While they did turn in reasonable performance in a couple of tests, there is some additional information worth mentioning about AMD's Radeon GPUs in our Metashape testing. Every test run with NVIDIA cards went perfectly, but we ran into at least one crash with each of the three Radeon cards we tested. Specifically, all three crashed in one of the Park Map runs - during the Build Depth Maps step. Thankfully we looped the test three times, so we had two successful runs for each card from which to gather data for this article, but the fact that we encountered such crashes at all - and especially that they happened on all three of the AMD Radeon cards - is a red flag.

The Radeon RX Vega 64 also had one other problem, where during a test run (I cannot remember on which project) it kept processing for over 13 hours. I eventually had to terminate the test manually, and I did notice an OpenCL error when skimming through the Metashape log afterward. That sort of error only happened the one time, but it delayed getting this article published by a full day.

Encountering such delays in a real work environment would be bad, so we cannot recommend AMD cards for Metashape at this time.


For the most part, simply selecting the NVIDIA GeForce card which best matches your budget is the way to go for Metashape.

If you know that your work will heavily involve calculating meshes based on depth maths, then consider dual GPUs as a way to boost performance - but keep in mind that not all projects will see a big benefit from going that way. And for now, avoid AMD Radeon cards.

Relative Performance of NVIDIA Graphics Cards in Metashape 1.5.1

In case you missed it, you can check out our recent CPU performance article. We also make our smaller image sets publicly available to test via our Metashape benchmark, so that you can compare your own system's performance to what we have measured in our articles.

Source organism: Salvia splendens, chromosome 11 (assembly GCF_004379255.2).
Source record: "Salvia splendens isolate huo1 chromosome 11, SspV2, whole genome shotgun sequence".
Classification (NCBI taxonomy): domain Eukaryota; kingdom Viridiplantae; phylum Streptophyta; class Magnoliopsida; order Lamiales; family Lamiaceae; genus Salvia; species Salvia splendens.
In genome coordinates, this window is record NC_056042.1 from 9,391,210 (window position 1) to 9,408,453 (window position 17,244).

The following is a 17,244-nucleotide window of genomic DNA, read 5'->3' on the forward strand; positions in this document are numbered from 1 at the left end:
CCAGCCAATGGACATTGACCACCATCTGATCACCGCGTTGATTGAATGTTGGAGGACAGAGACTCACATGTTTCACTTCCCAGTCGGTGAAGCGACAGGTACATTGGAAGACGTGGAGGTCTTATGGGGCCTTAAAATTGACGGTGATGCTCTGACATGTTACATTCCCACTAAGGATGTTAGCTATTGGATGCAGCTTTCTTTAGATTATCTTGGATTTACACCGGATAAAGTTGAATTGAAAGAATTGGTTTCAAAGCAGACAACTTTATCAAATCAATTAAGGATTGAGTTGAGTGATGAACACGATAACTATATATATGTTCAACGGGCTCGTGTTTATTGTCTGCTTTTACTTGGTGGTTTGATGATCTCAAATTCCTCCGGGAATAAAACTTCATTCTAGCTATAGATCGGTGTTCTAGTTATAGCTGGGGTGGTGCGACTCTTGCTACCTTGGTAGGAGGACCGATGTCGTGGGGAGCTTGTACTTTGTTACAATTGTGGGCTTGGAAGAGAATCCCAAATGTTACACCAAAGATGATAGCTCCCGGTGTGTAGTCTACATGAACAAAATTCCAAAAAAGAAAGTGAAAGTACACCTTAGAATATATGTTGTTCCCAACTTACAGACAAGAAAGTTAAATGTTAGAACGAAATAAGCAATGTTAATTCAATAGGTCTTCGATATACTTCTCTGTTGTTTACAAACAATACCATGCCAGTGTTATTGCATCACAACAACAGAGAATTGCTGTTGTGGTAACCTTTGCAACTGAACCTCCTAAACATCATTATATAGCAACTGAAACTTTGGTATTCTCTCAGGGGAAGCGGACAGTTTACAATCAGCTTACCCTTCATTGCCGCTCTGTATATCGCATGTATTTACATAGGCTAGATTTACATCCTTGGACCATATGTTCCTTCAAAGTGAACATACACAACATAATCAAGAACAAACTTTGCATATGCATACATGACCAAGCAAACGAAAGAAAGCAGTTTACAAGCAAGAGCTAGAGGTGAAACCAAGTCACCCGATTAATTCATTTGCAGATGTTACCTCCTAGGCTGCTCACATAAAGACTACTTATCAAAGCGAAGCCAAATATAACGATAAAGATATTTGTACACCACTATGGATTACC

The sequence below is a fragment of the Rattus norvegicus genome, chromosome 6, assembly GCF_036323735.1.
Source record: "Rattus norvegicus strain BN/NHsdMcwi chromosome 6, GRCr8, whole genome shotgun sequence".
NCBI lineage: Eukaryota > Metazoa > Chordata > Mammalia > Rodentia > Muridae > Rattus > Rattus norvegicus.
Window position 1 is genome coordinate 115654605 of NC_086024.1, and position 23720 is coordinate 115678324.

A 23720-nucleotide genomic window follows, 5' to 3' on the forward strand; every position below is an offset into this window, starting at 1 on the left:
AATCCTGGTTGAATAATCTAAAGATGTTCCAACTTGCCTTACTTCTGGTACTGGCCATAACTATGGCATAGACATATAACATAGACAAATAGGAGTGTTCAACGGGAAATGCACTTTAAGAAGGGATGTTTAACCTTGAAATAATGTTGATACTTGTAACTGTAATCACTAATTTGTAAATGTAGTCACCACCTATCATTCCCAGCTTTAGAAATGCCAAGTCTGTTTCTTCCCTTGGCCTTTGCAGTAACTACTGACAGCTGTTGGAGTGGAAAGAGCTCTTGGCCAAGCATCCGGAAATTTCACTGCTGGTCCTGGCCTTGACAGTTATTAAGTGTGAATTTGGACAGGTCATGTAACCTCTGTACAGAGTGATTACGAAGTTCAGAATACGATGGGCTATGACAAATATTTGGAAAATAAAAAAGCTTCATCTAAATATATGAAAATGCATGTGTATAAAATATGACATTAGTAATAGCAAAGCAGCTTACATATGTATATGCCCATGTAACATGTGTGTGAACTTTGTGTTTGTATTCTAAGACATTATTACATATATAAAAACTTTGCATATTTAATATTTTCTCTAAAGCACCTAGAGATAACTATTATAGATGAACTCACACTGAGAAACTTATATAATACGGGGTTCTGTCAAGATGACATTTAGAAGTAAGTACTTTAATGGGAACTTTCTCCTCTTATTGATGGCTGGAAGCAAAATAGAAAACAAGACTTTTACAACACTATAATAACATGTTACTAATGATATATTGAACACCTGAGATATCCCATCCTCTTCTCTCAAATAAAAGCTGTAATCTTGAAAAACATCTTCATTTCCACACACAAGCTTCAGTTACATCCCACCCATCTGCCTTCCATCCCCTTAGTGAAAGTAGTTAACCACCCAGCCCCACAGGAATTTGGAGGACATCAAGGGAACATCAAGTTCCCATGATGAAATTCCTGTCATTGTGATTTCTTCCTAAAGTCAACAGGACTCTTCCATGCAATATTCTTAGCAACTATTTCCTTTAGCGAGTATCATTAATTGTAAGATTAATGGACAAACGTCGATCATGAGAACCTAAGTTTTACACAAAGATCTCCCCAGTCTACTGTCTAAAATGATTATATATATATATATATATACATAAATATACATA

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Tags: Metashape, Performance, AMD, Radeon, Radeon Vega 64, Radeon VII, RX 580, NVIDIA, GeForce, Titan RTX, RTX, RTX 2060, RTX 2070, RTX 2080, RTX 2080 Ti, 1660 Ti, GPU

Great article!

Your older multi-GPU tests showed a larger performance gain going from 1-2 GPU than was seen in this test.

I am curious the comparison between 1x Titan RTX vs dual GTX 1660 Ti? In other words, is the performance gain from dual GPU cards greater for lower-end GPU (for a given CPU)?

Thanks again.

Posted on 2019-11-06 17:56:58

I was surprised by the difference in relative GPU performance too - both between models and one vs two cards. I haven't had a chance to revisit that again, but I suspect that under-the-hood stuff must have changed from version 1.4.x to 1.5.x (which also coincided with the name change from PhotoScan to Metashape). It is also very likely that multi-GPU is more helpful with lower-end cards than with higher-end models, but again I haven't had a chance to go back and check that yet.

Posted on 2019-11-11 21:55:21

Excellent article, I too have issues with Metashape Pro while using my Radeon VII. The only stable Adrenaline drivers that work for me are the 19.11.1.

Instead of using the Adrenaline drivers I am using the Radeon Pro SSG drivers. No crashing or hanging for me since I switched. Currently using the 20.Q1 version.

Posted on 2020-02-18 04:45:27

Hi, I analyzed the benchmark results in this article and it seems that Metashape/PhotoScan is not using the full power of GPUs?.
From your summary report it can be seen that high-end Titan RTX performs only 10% better than mid-range GTX 1660 (while it was 2x faster on external generic GPU benchmarks https://gpu.userbenchmark.c... )?
Is it due to only 10% utilization of GPU power, compared to >95% CPU utilization, that we noticed during our tests? Or we maybe missed some configuration details for GPU full power utilization?

Posted on 2020-02-18 14:05:46